• The deliverable “Recommendations and Template Policies for the Processing of Personal Data” led by Uros Stevanovic (KIT) is ready and has been submitted to the EC. The document was shared with the REFEDS list for feedback. The document’s purpose is to provide recommendations and template policies to resource providers and user communities that establish and operate infrastructures. These recommendations will facilitate their ability to collect, transfer, provide access to, and/or publish data related to the accounting, monitoring, logging, or any kind of processing of personal user data needed for the operation of their services. The team will get legal advice before promoting the document widely. Thanks to the whole team and also to Andrew Cormack (JISC) for reviewing it.
  • Hannah Short (CERN) presented the first draft of the “Security Incident Response Procedure” deliverable. This triggered a lot of discussion regarding its focus in the context of AARC. It is clear that while AARC needs to define procedures that work for its main use cases (that is service providers in research and/or e-infrastructures), any procedure to be adopted by research and education (R&E) identity federations should be discussed in a broader forum.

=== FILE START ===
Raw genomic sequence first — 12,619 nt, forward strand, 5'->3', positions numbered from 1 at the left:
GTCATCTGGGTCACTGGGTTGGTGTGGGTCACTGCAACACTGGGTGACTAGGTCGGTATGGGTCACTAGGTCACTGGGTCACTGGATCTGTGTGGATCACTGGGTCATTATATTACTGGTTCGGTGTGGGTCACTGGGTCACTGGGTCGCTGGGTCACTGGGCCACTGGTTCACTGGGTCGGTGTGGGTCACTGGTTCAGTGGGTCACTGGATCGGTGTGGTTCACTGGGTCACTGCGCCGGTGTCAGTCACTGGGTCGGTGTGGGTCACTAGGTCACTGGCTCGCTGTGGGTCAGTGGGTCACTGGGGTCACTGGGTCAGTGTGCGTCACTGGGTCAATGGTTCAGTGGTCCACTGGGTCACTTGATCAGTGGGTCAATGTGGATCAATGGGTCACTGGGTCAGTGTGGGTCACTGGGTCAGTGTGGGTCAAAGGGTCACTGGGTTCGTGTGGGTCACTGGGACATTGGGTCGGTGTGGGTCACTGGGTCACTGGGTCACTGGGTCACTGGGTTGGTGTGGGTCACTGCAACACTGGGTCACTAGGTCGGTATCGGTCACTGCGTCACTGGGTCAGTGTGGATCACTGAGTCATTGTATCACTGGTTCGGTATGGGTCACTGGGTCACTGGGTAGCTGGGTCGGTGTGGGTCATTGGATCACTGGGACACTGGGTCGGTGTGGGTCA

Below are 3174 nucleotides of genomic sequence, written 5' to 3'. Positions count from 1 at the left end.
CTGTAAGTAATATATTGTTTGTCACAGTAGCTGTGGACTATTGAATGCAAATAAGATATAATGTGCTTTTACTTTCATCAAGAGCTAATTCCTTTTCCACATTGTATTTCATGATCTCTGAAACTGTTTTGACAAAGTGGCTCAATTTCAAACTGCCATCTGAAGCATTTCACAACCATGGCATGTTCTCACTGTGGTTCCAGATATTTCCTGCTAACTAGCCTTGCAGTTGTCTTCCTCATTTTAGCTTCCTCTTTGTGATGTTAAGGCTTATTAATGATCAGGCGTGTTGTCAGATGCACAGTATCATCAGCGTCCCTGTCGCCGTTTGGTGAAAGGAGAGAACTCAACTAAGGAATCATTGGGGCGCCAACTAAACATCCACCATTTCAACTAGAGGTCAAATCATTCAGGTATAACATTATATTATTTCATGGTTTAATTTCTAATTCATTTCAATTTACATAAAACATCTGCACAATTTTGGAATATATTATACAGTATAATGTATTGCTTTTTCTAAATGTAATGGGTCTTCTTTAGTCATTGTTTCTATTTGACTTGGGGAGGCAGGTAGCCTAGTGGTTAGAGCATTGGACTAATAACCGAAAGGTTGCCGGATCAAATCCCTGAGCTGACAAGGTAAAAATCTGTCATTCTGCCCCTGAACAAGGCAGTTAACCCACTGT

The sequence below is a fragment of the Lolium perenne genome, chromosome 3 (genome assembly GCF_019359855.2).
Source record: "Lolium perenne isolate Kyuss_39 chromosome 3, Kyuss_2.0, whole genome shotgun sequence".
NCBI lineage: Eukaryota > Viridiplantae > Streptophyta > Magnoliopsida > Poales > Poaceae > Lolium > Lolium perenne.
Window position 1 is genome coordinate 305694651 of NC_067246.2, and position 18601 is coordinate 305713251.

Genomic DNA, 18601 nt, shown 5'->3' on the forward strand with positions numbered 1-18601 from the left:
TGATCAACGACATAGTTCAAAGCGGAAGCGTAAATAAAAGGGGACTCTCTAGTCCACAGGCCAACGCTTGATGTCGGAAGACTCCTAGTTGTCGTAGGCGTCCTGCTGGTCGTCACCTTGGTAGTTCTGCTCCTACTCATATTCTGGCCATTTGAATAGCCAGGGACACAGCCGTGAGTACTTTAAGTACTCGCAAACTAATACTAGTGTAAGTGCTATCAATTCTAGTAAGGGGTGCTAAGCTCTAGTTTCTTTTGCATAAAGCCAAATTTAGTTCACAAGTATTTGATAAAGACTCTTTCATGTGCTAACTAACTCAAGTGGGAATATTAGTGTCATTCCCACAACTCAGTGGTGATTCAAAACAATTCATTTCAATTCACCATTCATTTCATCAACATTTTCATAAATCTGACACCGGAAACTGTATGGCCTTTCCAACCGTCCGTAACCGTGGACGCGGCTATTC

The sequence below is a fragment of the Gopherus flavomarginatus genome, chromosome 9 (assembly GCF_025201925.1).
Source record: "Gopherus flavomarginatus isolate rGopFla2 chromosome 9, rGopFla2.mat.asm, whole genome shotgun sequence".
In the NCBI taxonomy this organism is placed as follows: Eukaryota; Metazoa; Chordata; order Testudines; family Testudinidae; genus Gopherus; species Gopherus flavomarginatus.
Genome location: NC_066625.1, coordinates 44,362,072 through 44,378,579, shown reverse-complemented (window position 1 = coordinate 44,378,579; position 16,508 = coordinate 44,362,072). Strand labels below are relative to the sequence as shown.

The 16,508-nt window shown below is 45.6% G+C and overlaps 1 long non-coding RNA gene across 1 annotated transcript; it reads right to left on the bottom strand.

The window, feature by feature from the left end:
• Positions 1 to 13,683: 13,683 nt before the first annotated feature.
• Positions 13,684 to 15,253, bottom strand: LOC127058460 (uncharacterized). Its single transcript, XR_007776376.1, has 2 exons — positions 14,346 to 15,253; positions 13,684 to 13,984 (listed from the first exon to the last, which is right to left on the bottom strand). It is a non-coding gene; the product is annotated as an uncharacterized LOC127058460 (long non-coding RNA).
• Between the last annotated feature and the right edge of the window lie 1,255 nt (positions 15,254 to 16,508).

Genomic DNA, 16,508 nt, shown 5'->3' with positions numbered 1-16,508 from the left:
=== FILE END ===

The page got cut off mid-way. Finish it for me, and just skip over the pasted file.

• “Snctfi”, the work led by Dave Kelsey (STFC) to define a trust model for the proxy which is a core part of the BPA, prompted a very lively breakout session. This work is very critical as, on the one hand, the proxy makes it easy to provide federated access to multiple internal services operated by a research/e-infrastructure, but, on the other hand, poses some security challenges. A small editorial group was appointed to review the first draft document; an updated version is expected in January 2017.

Regarding the architecture work:

  • Nicolas Liampotis (GRNET) presented the current status of work on the recommendations document for expressiong group memberships using eduPersonEntitlements. There was fruitful discussion on a few open topics.
  • Peter Solagna (EGI Foundation) presented the current status of the guidelines document for attribute translation from SAML to X.509. He led discussion on best practices for expressing SAML attributes in X.509v3 proxy certificates.
  • Nicolas Liampotis (GRNET) presented an updated proposal for attribute translation from SAML to OIDC. Using as a starting point the work that had been done in the past in the GN4 context, this took into account his experiences in implementing a SAML to OIDC translation bridge that is already used in production.